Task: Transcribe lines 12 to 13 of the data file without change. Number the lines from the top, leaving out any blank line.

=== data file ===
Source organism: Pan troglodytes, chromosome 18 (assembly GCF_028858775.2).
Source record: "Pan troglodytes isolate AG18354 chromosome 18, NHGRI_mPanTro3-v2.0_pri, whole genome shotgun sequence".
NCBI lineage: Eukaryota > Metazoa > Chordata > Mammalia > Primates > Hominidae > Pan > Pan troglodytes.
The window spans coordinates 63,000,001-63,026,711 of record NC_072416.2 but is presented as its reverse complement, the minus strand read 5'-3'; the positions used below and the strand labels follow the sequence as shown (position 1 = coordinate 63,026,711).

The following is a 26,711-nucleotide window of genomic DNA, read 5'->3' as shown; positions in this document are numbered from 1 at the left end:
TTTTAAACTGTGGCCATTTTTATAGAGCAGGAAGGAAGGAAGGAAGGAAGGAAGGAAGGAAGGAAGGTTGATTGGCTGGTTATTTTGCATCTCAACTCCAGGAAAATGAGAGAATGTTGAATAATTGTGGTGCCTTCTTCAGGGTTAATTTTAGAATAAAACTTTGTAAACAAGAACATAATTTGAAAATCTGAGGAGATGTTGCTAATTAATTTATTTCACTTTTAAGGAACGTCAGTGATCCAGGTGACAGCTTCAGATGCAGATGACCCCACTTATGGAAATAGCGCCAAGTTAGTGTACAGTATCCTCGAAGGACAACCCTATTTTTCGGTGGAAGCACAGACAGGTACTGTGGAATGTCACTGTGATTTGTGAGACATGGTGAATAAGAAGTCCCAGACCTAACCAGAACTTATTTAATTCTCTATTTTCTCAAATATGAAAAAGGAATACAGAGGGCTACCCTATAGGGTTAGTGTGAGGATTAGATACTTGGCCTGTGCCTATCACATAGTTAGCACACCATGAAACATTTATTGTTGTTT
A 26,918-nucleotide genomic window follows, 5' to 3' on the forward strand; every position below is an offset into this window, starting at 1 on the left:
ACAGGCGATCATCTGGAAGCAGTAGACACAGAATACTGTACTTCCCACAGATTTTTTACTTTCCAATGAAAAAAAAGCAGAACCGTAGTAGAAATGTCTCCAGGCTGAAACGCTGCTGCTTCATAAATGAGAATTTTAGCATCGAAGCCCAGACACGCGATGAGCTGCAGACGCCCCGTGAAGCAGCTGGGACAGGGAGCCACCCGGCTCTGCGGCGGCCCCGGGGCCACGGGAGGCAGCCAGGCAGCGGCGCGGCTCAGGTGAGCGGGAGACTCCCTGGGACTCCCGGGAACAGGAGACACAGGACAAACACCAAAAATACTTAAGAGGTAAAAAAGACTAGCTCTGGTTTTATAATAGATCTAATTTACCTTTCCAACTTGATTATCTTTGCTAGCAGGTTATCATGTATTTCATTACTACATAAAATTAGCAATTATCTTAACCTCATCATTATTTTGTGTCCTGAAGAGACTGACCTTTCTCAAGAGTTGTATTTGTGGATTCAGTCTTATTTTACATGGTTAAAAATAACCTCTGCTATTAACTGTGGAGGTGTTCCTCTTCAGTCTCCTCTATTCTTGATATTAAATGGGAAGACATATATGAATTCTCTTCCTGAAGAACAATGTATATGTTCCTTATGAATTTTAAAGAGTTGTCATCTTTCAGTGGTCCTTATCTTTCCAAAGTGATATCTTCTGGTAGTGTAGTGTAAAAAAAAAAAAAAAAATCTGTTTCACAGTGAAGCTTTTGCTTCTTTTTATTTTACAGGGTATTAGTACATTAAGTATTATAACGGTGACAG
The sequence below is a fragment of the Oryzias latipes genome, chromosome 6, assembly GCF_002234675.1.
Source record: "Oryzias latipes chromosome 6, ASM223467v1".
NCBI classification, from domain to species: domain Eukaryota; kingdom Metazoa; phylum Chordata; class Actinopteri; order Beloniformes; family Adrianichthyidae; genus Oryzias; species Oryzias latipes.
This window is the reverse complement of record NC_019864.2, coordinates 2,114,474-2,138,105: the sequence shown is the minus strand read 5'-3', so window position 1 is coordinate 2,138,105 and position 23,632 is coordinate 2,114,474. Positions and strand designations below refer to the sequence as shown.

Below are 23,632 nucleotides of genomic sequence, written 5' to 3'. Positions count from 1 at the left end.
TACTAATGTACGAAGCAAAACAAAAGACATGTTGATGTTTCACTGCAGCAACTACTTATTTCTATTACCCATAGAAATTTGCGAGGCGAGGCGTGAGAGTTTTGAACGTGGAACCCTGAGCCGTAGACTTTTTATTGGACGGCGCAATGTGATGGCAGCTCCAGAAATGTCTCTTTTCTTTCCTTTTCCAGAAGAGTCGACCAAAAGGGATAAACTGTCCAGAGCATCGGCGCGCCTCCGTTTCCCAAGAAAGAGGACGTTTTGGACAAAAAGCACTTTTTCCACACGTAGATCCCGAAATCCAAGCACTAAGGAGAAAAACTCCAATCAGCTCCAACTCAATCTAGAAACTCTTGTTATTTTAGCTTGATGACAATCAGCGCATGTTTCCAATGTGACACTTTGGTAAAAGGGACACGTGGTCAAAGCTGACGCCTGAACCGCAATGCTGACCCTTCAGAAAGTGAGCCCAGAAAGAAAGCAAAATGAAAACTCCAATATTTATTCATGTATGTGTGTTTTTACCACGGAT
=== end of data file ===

This window is the reverse complement of record NC_019864.2, coordinates 2,114,474-2,138,105: the sequence shown is the minus strand read 5'-3', so window position 1 is coordinate 2,138,105 and position 23,632 is coordinate 2,114,474. Positions and strand designations below refer to the sequence as shown.

Below are 23,632 nucleotides of genomic sequence, written 5' to 3'. Positions count from 1 at the left end.